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An analysis of almost 50 years of research has shown that children do better in math when music is a central part of their lessons.

The study found that music can have a particularly beneficial effect on young children learning the basics of arithmetic.

The researchers say this can happen because it makes the subject more interesting, keeps students engaged, and helps alleviate any fear or anxiety they may have.

A team from the University of Antalya Belek in Turkey brought together the results of 55 studies from around the world that involved almost 78,000 young people, from kindergarteners to university students.

Three types of musical interferences were included in the analysis.

The first was a typical music class where children sing, listen and compose music.

The second was instrumental musical intervention, where children learned to play musical instruments individually or as part of an ensemble.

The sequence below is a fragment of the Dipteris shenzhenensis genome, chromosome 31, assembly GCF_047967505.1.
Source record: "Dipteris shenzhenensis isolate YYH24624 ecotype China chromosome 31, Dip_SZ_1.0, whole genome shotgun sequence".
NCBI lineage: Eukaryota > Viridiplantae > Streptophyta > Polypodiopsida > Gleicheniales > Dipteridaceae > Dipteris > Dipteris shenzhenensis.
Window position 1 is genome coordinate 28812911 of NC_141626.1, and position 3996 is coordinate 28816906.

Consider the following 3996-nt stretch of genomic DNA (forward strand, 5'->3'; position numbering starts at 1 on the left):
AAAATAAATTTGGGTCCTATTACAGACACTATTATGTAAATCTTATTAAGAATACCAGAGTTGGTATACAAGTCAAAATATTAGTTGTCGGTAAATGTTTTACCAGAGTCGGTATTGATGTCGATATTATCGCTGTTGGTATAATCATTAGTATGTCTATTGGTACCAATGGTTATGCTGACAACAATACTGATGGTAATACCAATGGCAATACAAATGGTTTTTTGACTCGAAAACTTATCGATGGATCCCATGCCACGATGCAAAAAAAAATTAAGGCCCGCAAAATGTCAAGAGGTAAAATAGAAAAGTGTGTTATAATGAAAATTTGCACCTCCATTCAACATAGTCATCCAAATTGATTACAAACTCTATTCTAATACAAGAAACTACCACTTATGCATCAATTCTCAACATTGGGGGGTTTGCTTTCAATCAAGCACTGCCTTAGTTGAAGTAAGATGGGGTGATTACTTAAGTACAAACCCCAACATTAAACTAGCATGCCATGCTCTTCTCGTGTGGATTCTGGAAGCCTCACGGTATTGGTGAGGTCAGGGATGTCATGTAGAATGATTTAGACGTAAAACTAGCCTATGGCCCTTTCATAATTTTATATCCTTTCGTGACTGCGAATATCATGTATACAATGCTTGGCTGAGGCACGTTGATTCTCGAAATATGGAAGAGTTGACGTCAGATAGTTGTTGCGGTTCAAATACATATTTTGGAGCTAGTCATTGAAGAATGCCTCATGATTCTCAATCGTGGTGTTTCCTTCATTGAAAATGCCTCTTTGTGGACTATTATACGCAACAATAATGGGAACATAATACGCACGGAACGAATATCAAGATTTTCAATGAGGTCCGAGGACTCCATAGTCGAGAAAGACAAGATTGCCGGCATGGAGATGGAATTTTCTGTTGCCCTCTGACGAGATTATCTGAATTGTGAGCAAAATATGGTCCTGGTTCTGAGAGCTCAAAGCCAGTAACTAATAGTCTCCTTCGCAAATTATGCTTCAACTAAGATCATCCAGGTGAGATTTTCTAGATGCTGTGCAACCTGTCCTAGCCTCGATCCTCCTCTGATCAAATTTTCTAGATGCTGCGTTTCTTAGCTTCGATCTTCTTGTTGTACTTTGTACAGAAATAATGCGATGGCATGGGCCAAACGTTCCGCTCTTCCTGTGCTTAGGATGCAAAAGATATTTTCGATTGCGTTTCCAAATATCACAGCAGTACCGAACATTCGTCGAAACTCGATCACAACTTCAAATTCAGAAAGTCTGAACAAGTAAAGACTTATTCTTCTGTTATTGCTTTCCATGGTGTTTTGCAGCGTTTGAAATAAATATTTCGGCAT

Finally, music enters mathematics as music is included in mathematics lessons.

Students were given math tests before and after participating in the intervention, and the change in their scores was compared to that of young people who did not participate in the intervention.

The use of music both in individual lessons and as part of math classes has been associated with greater improvement in math knowledge over time.

Blended lessons had the biggest impact, with about 73% of students who combined lessons doing significantly better than teens who didn’t have any musical intervention.

About 69% of students who learned to play instruments and 58% of students who received regular music lessons improved their performance more than students without musical intervention.

The researchers say the results also show that music helps with arithmetic learning more than other types of math and has a greater impact on younger students, who absorb more basic math concepts.

Dr. Aika Akon, one of the authors of the study, says that mathematics and music have a lot in common, such as the use of symbols.

She explained that arithmetic can be especially suited to learning through music because basic concepts such as fractions and ratios are also central to music.

For example, notes of different lengths can be represented as fractions and added together to create multiple musical measures.

“Encouraging math and music teachers to plan lessons together can help reduce student anxiety about math as well as improve academic performance,” Akin added.

The results were published in the Journal of Educational Studies.

Source: Daily Mail

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